AudioBus/IAA Sender Synth

Starting the Synth Project

We’re going to build this from scratch, so in order to not spend much time with UI issues, we are going to make use of AudioKit’s built-in UI elements that are normally used in playgrounds and our example apps.

From within Xcode, create a new project with the single view application template. Give it a product name of “SenderSynth” (no spaces) and make it a Universal Swift application as shown below:

Project Start

Since Audiobus is most easily installed uing Cocoapods, we could use Cocoapods to install AudioKit, and eventually this tutorial will be updated as such, but for now, add AudioKit’s iOS project from the develop branch as a subproject.

Set Up the Synth (easy!)

Inside the ViewController.swift, first import AudioKit:

import AudioKit

Create the oscillator by adding it as an instance variable,

class ViewController: UIViewController {

    let oscillator = AKOscillatorBank()

and then use oscillator as AudioKit’s output and start things up:

    override func viewDidLoad() {
        super.viewDidLoad()

        AudioKit.output = oscillator
        AudioKit.start()
    }

User Interface

This tutorial will not use storyboards because they require too much mouse activity to describe, so instead we’ll build the UI programmatically.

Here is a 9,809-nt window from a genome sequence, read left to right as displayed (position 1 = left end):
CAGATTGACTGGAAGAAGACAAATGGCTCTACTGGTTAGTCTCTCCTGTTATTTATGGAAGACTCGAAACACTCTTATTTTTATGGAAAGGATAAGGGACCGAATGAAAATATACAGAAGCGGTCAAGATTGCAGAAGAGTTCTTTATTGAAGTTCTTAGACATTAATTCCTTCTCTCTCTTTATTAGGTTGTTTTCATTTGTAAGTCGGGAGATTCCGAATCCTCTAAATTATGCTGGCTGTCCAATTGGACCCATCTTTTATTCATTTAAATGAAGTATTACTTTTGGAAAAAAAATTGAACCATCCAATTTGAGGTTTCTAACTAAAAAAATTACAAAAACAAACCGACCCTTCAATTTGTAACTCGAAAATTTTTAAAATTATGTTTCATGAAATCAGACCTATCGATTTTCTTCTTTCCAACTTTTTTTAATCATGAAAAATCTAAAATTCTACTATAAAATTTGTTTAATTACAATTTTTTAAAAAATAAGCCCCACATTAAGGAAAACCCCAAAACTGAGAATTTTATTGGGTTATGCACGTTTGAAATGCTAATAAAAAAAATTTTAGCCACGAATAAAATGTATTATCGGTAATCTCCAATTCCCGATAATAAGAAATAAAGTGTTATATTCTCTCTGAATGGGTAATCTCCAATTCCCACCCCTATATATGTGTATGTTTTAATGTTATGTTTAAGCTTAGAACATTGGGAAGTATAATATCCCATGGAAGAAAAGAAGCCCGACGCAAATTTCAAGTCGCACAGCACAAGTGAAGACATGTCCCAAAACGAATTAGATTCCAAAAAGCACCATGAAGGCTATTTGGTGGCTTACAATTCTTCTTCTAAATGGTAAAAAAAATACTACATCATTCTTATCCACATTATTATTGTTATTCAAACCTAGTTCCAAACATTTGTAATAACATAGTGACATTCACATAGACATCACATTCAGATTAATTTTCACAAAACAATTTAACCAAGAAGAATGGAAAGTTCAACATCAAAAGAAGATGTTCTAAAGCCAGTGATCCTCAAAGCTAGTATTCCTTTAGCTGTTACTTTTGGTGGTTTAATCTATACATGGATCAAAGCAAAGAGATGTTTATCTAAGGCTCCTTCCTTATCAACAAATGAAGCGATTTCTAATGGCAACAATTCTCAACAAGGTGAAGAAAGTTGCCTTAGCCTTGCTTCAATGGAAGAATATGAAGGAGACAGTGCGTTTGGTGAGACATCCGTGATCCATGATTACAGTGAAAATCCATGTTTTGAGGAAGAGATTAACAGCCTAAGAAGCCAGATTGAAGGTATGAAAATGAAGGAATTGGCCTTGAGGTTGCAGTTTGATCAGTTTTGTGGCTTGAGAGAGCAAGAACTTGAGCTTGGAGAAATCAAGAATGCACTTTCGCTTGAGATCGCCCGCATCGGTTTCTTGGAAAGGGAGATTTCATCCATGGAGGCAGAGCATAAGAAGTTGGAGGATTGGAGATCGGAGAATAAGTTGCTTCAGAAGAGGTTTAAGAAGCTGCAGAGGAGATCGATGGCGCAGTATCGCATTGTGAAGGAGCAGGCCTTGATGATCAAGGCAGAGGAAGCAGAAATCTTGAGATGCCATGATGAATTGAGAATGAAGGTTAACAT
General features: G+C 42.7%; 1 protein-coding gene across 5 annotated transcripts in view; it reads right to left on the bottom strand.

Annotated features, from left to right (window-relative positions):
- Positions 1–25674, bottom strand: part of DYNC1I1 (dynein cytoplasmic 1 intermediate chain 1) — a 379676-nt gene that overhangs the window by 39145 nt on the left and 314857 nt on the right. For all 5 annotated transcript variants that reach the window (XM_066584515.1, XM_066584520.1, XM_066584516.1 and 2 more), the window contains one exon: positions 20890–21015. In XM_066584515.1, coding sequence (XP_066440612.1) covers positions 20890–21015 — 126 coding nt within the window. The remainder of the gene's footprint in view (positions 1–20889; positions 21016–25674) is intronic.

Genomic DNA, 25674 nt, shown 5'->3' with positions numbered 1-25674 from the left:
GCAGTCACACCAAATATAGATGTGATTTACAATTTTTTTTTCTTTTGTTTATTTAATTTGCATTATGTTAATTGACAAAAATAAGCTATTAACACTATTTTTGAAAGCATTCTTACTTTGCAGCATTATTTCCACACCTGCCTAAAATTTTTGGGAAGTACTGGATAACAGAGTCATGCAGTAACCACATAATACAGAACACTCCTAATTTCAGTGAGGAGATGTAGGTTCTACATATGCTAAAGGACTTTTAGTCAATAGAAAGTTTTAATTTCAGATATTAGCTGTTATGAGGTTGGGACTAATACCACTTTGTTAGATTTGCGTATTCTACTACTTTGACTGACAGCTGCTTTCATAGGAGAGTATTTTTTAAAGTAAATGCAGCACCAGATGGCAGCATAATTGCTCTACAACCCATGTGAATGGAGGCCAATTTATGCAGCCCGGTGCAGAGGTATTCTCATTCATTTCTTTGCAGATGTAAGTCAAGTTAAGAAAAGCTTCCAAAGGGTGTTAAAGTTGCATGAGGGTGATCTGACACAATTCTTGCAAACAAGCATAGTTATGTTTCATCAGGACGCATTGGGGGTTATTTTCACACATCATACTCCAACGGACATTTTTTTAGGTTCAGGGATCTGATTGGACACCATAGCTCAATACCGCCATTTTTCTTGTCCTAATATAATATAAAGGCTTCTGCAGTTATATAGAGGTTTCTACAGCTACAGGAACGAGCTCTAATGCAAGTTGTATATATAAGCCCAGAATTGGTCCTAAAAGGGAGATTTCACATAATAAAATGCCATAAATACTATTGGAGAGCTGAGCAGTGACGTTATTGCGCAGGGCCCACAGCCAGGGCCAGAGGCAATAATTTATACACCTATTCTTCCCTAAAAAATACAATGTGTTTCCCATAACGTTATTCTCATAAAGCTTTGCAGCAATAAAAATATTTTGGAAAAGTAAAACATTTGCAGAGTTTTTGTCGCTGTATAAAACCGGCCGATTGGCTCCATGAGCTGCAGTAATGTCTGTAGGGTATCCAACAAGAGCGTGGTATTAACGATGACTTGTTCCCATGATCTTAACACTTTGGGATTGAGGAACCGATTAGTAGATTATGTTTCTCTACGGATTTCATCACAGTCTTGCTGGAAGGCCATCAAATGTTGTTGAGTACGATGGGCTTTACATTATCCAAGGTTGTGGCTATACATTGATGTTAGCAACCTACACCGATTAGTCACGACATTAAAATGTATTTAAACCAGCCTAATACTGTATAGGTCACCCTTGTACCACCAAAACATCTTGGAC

Next, build the views:

    override func viewDidLoad() {
        super.viewDidLoad()

        AudioKit.output = oscillator
        AudioKit.start()

        setupUI()
    }

    func setupUI() {
        let stackView = UIStackView()
        stackView.axis = .vertical
        stackView.distribution = .fillEqually
        stackView.alignment = .fill
        stackView.translatesAutoresizingMaskIntoConstraints = false

        let adsrView = AKADSRView()
        stackView.addArrangedSubview(adsrView)

        let keyboardView = AKKeyboardView()

        stackView.addArrangedSubview(keyboardView)

        view.addSubview(stackView)

        stackView.widthAnchor.constraint(equalToConstant: view.frame.width).isActive = true
        stackView.heightAnchor.constraint(equalToConstant: view.frame.height).isActive = true

        stackView.centerXAnchor.constraint(equalTo: self.view.centerXAnchor).isActive = true
        stackView.centerYAnchor.constraint(equalTo: self.view.centerYAnchor).isActive = true
    }

While this may seem like a lot of code, its a lot more reliable than describing how to do this with storyboards.

The last step is to hook up controls. For the keyboard, make the view controller conform to the AKKeyboardDelegate protocol:

class ViewController: UIViewController, AKKeyboardDelegate {